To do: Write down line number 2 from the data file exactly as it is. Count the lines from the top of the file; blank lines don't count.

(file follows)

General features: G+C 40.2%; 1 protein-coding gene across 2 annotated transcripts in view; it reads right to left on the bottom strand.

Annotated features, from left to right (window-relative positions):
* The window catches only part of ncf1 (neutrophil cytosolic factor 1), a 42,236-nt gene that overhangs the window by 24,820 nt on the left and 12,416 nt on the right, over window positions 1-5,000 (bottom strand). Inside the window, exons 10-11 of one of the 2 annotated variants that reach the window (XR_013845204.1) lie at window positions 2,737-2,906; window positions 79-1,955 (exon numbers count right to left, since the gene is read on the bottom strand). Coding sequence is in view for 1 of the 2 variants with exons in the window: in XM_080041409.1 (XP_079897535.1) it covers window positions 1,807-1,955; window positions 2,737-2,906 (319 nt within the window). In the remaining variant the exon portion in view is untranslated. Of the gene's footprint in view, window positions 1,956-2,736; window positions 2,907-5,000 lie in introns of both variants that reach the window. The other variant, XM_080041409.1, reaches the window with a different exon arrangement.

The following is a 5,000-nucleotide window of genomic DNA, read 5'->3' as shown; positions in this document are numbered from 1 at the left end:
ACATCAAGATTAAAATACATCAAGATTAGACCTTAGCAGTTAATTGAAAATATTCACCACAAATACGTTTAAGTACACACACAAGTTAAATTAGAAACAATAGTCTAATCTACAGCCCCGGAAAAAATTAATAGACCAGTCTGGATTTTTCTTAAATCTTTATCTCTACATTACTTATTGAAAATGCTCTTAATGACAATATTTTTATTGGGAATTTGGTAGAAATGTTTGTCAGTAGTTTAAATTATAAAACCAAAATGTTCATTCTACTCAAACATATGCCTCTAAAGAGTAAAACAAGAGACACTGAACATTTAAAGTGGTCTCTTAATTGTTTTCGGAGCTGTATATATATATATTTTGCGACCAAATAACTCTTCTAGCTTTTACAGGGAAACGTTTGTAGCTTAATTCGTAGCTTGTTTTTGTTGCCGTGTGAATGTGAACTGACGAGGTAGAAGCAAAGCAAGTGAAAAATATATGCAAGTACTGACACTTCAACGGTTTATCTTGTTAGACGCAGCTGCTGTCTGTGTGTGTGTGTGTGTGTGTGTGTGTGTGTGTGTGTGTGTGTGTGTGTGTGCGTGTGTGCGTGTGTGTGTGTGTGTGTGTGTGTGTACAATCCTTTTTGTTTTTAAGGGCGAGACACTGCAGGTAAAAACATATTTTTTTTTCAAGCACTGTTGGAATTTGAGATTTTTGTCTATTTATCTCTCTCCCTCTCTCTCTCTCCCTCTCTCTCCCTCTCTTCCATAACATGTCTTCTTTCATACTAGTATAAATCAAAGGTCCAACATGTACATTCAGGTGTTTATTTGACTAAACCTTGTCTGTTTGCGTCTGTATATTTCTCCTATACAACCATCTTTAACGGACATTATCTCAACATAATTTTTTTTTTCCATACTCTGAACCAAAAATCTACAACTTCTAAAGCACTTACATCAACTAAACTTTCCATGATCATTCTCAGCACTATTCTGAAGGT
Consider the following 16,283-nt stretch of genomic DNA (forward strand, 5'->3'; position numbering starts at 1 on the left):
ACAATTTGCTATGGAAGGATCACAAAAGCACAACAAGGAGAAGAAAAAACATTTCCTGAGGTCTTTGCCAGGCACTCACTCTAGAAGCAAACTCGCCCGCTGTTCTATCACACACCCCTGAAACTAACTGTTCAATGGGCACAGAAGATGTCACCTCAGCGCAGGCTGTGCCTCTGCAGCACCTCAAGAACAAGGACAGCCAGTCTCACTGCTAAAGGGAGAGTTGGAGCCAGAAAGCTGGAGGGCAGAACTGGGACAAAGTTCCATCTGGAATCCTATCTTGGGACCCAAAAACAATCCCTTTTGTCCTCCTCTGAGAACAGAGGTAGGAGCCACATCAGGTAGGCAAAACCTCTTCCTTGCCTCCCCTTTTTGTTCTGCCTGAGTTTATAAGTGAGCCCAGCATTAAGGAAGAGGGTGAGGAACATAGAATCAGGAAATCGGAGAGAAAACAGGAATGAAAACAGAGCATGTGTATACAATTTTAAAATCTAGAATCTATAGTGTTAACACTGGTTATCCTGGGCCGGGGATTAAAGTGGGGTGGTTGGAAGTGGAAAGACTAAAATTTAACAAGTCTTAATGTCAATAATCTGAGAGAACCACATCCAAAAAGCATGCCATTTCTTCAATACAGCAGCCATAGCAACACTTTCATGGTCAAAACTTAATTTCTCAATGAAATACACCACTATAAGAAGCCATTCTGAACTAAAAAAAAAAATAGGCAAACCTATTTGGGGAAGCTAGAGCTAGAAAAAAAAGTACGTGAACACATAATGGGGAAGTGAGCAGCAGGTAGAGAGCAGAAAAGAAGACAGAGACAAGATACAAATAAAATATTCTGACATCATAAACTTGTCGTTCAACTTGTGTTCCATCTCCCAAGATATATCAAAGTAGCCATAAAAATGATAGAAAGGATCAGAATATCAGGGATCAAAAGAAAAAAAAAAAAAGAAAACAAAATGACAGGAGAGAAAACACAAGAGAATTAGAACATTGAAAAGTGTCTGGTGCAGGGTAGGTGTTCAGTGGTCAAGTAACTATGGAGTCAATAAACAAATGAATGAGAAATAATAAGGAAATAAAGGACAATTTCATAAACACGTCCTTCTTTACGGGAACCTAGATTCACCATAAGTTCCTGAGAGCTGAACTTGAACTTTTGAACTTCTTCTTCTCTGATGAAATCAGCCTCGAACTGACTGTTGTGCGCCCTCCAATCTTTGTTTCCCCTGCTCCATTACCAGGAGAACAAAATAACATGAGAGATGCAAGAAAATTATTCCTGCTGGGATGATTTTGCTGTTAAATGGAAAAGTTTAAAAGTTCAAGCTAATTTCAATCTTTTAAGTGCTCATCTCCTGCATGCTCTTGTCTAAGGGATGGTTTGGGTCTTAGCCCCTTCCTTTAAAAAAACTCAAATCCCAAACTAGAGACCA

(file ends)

Annotated features, from left to right (window-relative positions):